WASHINGTON - The two Republican millionaires battling each other to challenge Democratic Rep. Tim Bishop both recently sold stock in companies related to the massive oil spill in the Gulf of Mexico, their aides said Wednesday.
Randy Altschuler sold his stock in BP, the British oil giant whose drilling in the Gulf continues to spew oil, shortly after the leak began in late April, his spokesman said. The value of the stock wasn't listed.
Christopher Cox sold his stock in Transocean Ltd., the firm that owned the rig leased by BP, even though it was listed as an asset worth between $15,000 and $50,000 on his personal financial disclosure statement, his spokesman Michael Levoff said.
"After the disaster in the Gulf became apparent, Chris directed his financial adviser to liquidate his investment in Transocean," Levoff said.
Those were just two of the many investments in stocks and bonds that Altschuler and Cox disclosed in personal financial disclosure statements made public Wednesday.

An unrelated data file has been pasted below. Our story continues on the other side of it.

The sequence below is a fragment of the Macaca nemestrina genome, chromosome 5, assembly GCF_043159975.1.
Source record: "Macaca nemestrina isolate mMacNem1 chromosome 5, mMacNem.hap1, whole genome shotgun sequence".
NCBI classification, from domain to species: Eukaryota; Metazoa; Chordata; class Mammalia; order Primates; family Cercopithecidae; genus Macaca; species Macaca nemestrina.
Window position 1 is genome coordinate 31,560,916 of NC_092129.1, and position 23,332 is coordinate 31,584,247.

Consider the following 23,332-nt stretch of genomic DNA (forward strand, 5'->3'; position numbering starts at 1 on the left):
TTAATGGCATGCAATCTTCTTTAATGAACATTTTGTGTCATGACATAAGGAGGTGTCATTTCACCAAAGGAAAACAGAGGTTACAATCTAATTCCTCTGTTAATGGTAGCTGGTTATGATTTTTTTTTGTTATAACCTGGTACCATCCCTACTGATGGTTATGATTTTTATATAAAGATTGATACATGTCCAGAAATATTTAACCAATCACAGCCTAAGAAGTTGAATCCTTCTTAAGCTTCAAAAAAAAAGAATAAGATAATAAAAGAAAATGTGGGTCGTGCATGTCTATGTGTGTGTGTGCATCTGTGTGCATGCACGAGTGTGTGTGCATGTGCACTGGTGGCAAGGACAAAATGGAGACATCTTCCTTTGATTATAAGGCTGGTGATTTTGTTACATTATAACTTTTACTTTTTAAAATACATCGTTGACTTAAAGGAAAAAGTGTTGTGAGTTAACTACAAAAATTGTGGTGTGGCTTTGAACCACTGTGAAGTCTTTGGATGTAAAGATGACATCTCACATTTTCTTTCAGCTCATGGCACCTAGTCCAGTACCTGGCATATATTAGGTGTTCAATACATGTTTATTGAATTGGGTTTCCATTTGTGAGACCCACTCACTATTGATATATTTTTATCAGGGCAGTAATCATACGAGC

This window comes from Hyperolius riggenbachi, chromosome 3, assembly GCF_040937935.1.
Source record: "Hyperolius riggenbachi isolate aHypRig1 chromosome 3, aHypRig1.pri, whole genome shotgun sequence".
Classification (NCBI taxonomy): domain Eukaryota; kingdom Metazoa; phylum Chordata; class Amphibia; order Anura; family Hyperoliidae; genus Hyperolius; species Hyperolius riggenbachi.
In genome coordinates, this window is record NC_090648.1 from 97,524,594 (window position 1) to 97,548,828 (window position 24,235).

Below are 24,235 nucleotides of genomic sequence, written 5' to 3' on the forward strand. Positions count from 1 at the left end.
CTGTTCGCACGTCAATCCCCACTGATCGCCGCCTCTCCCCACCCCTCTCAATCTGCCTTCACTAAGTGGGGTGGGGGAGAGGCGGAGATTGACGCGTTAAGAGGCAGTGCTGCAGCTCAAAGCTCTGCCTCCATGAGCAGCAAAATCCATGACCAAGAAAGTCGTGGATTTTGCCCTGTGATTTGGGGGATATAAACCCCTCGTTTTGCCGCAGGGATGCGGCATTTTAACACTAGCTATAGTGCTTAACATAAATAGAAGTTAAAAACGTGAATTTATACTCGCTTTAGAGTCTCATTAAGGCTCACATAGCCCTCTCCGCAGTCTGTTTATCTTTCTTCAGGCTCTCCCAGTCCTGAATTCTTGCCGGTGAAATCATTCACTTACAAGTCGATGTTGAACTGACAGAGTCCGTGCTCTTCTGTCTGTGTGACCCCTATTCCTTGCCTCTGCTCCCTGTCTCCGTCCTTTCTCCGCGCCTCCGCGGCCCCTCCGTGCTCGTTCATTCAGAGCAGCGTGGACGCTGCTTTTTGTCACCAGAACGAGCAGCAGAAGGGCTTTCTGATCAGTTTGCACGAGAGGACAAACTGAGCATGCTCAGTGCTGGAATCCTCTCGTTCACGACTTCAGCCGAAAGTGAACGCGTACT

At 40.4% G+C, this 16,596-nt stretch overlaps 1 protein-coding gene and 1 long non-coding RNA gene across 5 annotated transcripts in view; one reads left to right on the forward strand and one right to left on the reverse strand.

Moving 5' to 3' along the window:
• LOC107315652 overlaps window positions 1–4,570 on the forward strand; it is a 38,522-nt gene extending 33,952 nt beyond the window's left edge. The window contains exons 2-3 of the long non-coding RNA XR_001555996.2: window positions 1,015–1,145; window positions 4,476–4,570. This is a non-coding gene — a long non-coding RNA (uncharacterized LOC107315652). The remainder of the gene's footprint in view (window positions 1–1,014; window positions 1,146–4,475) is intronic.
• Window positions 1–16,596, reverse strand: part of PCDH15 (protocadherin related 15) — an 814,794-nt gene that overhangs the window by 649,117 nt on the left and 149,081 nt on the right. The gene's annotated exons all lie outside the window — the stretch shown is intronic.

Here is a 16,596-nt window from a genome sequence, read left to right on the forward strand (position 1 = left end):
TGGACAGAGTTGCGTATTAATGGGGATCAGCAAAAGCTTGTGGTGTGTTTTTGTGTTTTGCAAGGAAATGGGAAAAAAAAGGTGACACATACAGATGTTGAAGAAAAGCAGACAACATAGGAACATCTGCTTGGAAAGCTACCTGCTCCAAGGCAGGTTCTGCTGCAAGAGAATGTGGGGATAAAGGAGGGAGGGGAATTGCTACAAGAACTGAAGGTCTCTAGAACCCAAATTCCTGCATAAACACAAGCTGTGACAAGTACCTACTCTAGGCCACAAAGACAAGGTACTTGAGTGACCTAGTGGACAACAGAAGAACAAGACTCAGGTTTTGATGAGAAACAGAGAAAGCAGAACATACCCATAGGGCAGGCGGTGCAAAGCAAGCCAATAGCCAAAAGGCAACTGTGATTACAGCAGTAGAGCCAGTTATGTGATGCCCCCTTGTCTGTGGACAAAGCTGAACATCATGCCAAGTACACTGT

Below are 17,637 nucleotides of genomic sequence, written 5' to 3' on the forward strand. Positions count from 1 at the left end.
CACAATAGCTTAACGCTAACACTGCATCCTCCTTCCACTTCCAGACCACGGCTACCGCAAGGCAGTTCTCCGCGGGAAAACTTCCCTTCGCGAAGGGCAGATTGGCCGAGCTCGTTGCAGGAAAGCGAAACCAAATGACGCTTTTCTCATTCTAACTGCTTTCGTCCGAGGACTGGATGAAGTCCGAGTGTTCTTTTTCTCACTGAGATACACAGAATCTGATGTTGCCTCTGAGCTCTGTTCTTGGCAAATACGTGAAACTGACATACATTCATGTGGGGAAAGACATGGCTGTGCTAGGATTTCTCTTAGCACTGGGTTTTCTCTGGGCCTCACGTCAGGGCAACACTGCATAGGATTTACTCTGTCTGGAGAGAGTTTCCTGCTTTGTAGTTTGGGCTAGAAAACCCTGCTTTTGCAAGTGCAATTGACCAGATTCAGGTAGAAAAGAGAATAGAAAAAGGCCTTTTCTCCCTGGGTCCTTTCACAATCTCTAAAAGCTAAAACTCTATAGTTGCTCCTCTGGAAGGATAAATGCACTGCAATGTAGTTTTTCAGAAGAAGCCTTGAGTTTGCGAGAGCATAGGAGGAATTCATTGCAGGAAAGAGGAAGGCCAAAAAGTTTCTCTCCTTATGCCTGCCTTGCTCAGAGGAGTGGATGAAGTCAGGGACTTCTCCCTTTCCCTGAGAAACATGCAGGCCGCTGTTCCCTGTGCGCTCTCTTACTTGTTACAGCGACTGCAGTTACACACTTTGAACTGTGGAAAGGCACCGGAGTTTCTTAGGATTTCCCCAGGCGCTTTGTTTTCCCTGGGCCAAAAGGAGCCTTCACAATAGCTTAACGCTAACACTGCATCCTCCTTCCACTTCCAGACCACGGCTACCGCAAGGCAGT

The statements confirm just how deep their pockets are as they ready for the September GOP primary to win the nomination to face Bishop, a four-term congressman from Southampton.
Altschuler - who has already kicked $1.5 million of his own money into his campaign - listed the value of his assets in stocks, bonds and other investments at between $9.6 million and $30.6 million.
He remains chairman and holder of $1 million to $5 million in stock of Cloud Blue Technologies, a firm he founded to recycle computers and electronics for large companies. He took a pay cut as he spends time on his campaign.
Cox - who has loaned his campaign $500,000 from personal funds - pegged his assets at between $2.1 million and $4.5 million.
He is managing partner of a consulting firm called OC Global Partners, in which he has a half interest worth between $250,000 and $500,000.
Those amounts far outstrip the third Republican in the race, George Demos, who listed his assets somewhere between $131,000 and $365,000. He made $113,166 last year as a lawyer for the Securities and Exchange Commission.
Demos could not be reached for comment.
Meanwhile, Bishop is not likely to fund his own campaign - his financial disclosure statement showed that all his assets are tied up in retirement funds for him and his wife, valued between $600,000 and $1.2 million. Bishop makes $174,000 as a member of Congress.
None of the four candidates listed any liabilities.
Altschuler was criticized Wednesday by aides to Bishop and Cox for building a fortune through a company that outsourced jobs overseas.
Cox, the grandson of former President Richard Nixon, was criticized as a trust fund recipient by an aide to Bishop.